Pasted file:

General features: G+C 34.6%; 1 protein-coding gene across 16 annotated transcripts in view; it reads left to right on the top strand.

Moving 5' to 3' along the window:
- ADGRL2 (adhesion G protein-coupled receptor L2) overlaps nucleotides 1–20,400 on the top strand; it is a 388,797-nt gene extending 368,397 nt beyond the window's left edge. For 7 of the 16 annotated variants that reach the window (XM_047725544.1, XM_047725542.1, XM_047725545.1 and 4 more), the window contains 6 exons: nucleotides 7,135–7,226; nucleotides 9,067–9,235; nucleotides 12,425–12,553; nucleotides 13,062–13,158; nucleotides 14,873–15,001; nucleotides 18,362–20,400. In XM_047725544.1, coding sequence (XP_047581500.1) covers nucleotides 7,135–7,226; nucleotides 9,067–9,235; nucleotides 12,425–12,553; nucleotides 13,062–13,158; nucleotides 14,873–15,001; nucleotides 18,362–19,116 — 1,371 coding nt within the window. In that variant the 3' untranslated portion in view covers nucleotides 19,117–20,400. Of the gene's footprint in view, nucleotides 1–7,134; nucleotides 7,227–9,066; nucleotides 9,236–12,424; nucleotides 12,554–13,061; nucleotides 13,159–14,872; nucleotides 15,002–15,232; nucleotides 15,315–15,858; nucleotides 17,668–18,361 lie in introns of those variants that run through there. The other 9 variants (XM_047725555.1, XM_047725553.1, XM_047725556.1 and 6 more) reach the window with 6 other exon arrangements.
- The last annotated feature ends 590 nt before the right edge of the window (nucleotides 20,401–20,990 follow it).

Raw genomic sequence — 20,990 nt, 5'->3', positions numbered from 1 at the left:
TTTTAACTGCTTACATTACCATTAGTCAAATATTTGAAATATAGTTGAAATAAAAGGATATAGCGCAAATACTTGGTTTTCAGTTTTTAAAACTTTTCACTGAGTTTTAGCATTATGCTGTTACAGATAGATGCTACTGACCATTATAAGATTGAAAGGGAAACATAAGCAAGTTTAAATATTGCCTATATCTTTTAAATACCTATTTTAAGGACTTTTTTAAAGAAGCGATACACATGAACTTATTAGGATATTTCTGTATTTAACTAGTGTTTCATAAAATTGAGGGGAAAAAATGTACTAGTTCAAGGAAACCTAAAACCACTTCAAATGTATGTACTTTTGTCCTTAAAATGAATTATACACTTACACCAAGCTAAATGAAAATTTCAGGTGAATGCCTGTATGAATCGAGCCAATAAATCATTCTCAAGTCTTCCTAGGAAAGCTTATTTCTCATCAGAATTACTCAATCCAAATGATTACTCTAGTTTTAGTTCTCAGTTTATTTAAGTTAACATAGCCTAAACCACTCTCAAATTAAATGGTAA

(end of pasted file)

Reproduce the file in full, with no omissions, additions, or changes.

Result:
General features: G+C 34.6%; 1 protein-coding gene across 16 annotated transcripts in view; it reads left to right on the top strand.

Moving 5' to 3' along the window:
- ADGRL2 (adhesion G protein-coupled receptor L2) overlaps nucleotides 1–20,400 on the top strand; it is a 388,797-nt gene extending 368,397 nt beyond the window's left edge. For 7 of the 16 annotated variants that reach the window (XM_047725544.1, XM_047725542.1, XM_047725545.1 and 4 more), the window contains 6 exons: nucleotides 7,135–7,226; nucleotides 9,067–9,235; nucleotides 12,425–12,553; nucleotides 13,062–13,158; nucleotides 14,873–15,001; nucleotides 18,362–20,400. In XM_047725544.1, coding sequence (XP_047581500.1) covers nucleotides 7,135–7,226; nucleotides 9,067–9,235; nucleotides 12,425–12,553; nucleotides 13,062–13,158; nucleotides 14,873–15,001; nucleotides 18,362–19,116 — 1,371 coding nt within the window. In that variant the 3' untranslated portion in view covers nucleotides 19,117–20,400. Of the gene's footprint in view, nucleotides 1–7,134; nucleotides 7,227–9,066; nucleotides 9,236–12,424; nucleotides 12,554–13,061; nucleotides 13,159–14,872; nucleotides 15,002–15,232; nucleotides 15,315–15,858; nucleotides 17,668–18,361 lie in introns of those variants that run through there. The other 9 variants (XM_047725555.1, XM_047725553.1, XM_047725556.1 and 6 more) reach the window with 6 other exon arrangements.
- The last annotated feature ends 590 nt before the right edge of the window (nucleotides 20,401–20,990 follow it).

Raw genomic sequence — 20,990 nt, 5'->3', positions numbered from 1 at the left:
TTTTAACTGCTTACATTACCATTAGTCAAATATTTGAAATATAGTTGAAATAAAAGGATATAGCGCAAATACTTGGTTTTCAGTTTTTAAAACTTTTCACTGAGTTTTAGCATTATGCTGTTACAGATAGATGCTACTGACCATTATAAGATTGAAAGGGAAACATAAGCAAGTTTAAATATTGCCTATATCTTTTAAATACCTATTTTAAGGACTTTTTTAAAGAAGCGATACACATGAACTTATTAGGATATTTCTGTATTTAACTAGTGTTTCATAAAATTGAGGGGAAAAAATGTACTAGTTCAAGGAAACCTAAAACCACTTCAAATGTATGTACTTTTGTCCTTAAAATGAATTATACACTTACACCAAGCTAAATGAAAATTTCAGGTGAATGCCTGTATGAATCGAGCCAATAAATCATTCTCAAGTCTTCCTAGGAAAGCTTATTTCTCATCAGAATTACTCAATCCAAATGATTACTCTAGTTTTAGTTCTCAGTTTATTTAAGTTAACATAGCCTAAACCACTCTCAAATTAAATGGTAA